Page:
On the health system side, the study found that Tenet Healthcare Corp.’s effective tax rate was -2.4%. In lieu of paying federal income taxes on its $251 million in profit last year, the study found that the Dallas-based hospital chain received a $6 million refund from the Internal Revenue Service.
The study calculated HCA Healthcare’s 2018 federal tax rate to be 16.9%, based on $759 million in federal income taxes paid on $4.5 billion in profit. HCA said its tax rate was affected by tax credits for hurricane-related expenses. Universal Health Services’ rate was 19.6%, based on $196 million in taxes paid on $997 million in profit, the study found.
Many companies tout higher effective tax rates than the study did because they include deferred taxes and current state and local taxes in their calculations, whereas the study was limited to current federal income tax. Current tax is the amount paid in that year, while deferred is a tax that the company expects to pay in the future.
Tenet, for example, said in a statement that it paid $176 million in income taxes last year on $639 million in pre-tax income, an effective tax rate of 27.5%. Those numbers include $149 million in deferred taxes and $33 million in state taxes, which were beyond the scope of the institute’s report.
Similarly, Centene said it calculated a 34.6% effective tax rate using its total income tax expense. The company, the only insurer to respond to a request for comment, said its high effective tax rate is driven in part by the health insurer fee.
Deferred taxes aren’t set in stone; changes in tax law can prompt companies to revalue those liabilities, Gardner said. One example of that was after the passage of the Tax Cuts and Jobs Act in 2017, when all deferred taxes shrank by 40%.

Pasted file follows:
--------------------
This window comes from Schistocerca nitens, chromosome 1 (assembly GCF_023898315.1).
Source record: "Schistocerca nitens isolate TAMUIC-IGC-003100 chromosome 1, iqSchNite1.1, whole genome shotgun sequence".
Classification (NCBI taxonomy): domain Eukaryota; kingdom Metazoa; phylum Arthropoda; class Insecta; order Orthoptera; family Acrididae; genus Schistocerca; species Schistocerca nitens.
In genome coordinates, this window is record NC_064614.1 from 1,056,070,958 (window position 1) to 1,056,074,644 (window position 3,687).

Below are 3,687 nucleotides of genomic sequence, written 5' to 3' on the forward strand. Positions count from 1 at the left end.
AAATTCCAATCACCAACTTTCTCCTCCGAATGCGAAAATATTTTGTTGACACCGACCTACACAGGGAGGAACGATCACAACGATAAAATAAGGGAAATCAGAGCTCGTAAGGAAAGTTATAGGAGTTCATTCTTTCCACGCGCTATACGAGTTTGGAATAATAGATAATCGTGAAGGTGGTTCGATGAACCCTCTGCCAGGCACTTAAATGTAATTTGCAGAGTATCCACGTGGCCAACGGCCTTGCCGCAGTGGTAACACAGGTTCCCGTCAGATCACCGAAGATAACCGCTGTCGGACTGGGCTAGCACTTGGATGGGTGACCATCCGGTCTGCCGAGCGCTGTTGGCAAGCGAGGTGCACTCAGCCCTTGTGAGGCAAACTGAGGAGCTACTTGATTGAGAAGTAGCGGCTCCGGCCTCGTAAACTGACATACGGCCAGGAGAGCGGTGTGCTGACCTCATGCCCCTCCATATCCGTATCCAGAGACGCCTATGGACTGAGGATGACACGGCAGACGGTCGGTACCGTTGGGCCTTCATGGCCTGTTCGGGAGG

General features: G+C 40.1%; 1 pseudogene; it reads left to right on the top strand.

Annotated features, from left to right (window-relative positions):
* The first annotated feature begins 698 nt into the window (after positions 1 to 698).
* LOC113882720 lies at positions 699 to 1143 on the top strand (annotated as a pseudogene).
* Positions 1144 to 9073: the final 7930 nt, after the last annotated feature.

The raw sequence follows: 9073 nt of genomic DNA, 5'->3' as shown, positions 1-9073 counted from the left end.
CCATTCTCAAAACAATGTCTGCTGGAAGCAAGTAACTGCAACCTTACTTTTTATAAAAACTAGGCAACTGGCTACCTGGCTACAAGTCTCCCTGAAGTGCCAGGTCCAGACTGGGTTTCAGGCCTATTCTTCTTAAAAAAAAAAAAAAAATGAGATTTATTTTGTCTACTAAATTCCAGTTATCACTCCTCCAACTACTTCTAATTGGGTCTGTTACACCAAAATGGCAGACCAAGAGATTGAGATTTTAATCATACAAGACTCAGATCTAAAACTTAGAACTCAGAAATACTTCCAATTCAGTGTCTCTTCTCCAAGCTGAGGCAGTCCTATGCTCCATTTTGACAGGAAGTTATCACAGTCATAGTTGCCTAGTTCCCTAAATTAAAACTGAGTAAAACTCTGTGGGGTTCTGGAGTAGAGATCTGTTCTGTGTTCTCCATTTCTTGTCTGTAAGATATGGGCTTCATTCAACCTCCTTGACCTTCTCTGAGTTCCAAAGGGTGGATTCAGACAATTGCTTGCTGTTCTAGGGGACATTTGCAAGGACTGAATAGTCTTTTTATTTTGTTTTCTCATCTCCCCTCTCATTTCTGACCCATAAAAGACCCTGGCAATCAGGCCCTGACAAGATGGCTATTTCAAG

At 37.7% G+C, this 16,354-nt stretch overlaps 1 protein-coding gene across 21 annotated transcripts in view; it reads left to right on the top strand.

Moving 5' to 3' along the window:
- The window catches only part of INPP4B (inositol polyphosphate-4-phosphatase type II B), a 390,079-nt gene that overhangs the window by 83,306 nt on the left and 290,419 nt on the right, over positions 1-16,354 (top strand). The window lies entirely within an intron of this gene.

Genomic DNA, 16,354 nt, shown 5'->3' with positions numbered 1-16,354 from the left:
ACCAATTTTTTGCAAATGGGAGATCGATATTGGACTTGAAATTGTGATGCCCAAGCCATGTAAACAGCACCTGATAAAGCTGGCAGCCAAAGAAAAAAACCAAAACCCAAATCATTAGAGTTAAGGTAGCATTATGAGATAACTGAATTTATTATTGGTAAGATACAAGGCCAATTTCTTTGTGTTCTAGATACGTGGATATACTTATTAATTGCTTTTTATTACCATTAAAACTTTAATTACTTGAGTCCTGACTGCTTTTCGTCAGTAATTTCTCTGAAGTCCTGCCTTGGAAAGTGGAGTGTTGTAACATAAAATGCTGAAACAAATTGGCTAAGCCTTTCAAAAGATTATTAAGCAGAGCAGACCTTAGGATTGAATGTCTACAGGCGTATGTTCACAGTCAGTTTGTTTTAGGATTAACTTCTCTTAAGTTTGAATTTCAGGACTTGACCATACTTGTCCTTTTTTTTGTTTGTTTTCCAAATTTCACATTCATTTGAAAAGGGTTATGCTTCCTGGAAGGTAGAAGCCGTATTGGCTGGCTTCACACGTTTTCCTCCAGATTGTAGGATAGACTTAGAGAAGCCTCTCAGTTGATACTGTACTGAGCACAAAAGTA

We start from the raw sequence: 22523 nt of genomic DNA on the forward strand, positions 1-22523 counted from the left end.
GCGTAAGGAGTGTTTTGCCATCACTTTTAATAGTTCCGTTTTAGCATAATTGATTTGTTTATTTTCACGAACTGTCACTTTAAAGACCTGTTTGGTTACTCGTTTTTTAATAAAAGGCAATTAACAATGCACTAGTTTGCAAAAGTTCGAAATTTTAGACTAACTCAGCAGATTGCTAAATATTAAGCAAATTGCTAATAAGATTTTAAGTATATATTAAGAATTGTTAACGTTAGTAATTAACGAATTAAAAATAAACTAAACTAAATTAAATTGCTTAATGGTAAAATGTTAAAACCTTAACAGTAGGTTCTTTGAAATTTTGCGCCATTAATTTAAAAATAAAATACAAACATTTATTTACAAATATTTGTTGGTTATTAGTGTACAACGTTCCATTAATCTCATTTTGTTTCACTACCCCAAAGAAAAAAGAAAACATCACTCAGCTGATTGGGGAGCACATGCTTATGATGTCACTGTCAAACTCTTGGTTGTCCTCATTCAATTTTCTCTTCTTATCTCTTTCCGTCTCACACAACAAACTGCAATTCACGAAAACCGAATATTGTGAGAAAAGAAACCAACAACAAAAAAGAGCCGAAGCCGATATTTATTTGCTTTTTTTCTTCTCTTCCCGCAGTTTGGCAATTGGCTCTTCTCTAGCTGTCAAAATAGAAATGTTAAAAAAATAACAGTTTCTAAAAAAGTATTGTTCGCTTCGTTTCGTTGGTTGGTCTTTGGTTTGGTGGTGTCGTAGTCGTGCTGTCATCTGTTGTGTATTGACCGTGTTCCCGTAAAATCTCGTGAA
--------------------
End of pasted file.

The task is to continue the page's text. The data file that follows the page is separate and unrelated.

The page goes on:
“Until they’re paid, it would be missing a big part of the picture and fundamentally misleading to count those taxes as somehow taking money out of the company’s bottom line in the current year,” Gardner said. “They’re just not paying these taxes right now. And as the recent past demonstrates, there’s certainly no guarantees they’ll end up ever paying them.”
Doug Mancino, a partner with Seyfarth Shaw, said he thinks focusing exclusively on federal income tax understates the financial cost of state and local taxes, city and county business taxes, and sales and use taxes.
The Institute on Taxation and Economic Policy report explained its rationale for excluding deferred taxes in an appendix, but Mancino said he would have explained that higher.
“That first impression is that many of these companies don’t pay any taxes at all, much less very low tax rates,” he said. “If I’m a policymaker, the fact that you publish another report in a subsequent year isn’t probably going to be as impactful as the first one.”
Dean Ungar, a senior analyst with Moody’s Investors Service, said the study simply provides information about the impact of federal taxes. It doesn’t tell a reader everything, but provides a snapshot of information that could be useful, he said.